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How to avoid exchange rate loss?
Thread poster: Wendy Cummings

Wendy Cummings  Identity Verified
United Kingdom
Local time: 21:32
Member (2006)
Spanish to English
+ ...
Jul 12, 2010

I have agreed rates in sterling with my UK clients, and in Euro with my Euro-zone clients (and in the local currency of the few clients located outside this area).

I am obliged to record the sterling equivalent of each euro invoice as at the date of the invoice, and I use this as my turnover. However, when the invoice gets paid (which as we all know can take 60+ days), the actual sterling amount I receive is invariably different (and with the current struggling pound, usually less) than the amount I invoiced.

I therefore record an exchange rate loss each time, and this can add up to hundreds of pounds over the year.

The only possible way I can think of overcoming this, is always charge in sterling and force my clients to ask their bank to pay me that amount in sterling, regardless of the euro amount for them. However, I don't think they would be particularly pleased with that solution, as it would mean they could not predict exactly how much they would be paying me each time.

Has anyone else encountered this and found a viable solution?


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Sonia Hill
United Kingdom
Local time: 21:32
Italian to English
I may be doing it wrong... Jul 12, 2010

... however, I have always recorded the actual payment amount in pounds and not the amount according to the exchange rate on the day of the invoice. I thought my accountant said this was ok, but you have me doubting this now. I will double check it with him.

My bank doesn't charge me anything for payments made in euros, but if a foreign bank pays me in pounds I get charged £7 each time, so unless it was for a large amount that option wouldn't really work for me.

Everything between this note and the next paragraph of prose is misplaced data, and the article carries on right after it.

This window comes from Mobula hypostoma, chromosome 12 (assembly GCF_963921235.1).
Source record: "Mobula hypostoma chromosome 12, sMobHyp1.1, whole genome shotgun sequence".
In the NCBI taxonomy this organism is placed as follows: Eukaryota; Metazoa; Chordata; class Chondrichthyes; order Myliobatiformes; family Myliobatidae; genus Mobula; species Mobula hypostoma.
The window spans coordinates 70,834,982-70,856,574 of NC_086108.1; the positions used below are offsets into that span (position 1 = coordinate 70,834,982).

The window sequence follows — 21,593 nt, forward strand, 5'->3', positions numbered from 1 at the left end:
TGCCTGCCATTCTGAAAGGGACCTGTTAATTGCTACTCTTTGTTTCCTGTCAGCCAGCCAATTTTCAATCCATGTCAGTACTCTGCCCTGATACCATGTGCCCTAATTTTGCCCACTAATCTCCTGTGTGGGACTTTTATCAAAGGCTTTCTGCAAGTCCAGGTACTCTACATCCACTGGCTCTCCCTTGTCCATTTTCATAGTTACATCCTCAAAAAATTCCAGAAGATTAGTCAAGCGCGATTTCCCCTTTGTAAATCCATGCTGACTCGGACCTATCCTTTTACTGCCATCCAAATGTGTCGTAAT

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Marijke Singer  Identity Verified
United Kingdom
Local time: 21:32
Dutch to English
+ ...
At a loss Jul 12, 2010

If you are charging in euros, you should be making a profit on the exchange rate when you get paid to your UK bank account in sterling every time the euro gets stronger. The last few months the euro has dropped from 90 pennies to 84 (today) but if we compare it to 2 or 3 years ago it is still strong. I have more or less stopped working for UK agencies because what I get from my euro-based customers equates to 80 or 100 pounds per 1000 and UK agencies are not prepared to pay that. This may, though, be because I translate from Dutch, which attracts a higher rate than Spanish or Russian.

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Ronald van der Linden  Identity Verified
Mexico
Local time: 15:32
German to Dutch
+ ...
exchange rate loss is a business cost = deductable Jul 12, 2010

I'm not really sure how tax regulations are in your country.
But, financially speaking if you invoice X pounds equivalent in Euros, and declare this as your income, then you should also declare the actual payment equivalent in pounds.

An example:
You invoice 100 pounds (in euros) to a client in the Netherlands. VAT 0% generally speaking, but due to exchange rate differences and bank costs, you receive 90 pounds.

Strictly speaking:
In your administration you would then need to separate the bank costs (lets say 5 pounds) and exchange rate costs (another 5 pounds). Both are financially speaking actual costs of your company, however, fiscally it would depend whether you are able to fully deduct these costs and if so, how and where to present them. Exchange rate losses could be directly deducted from your revenue.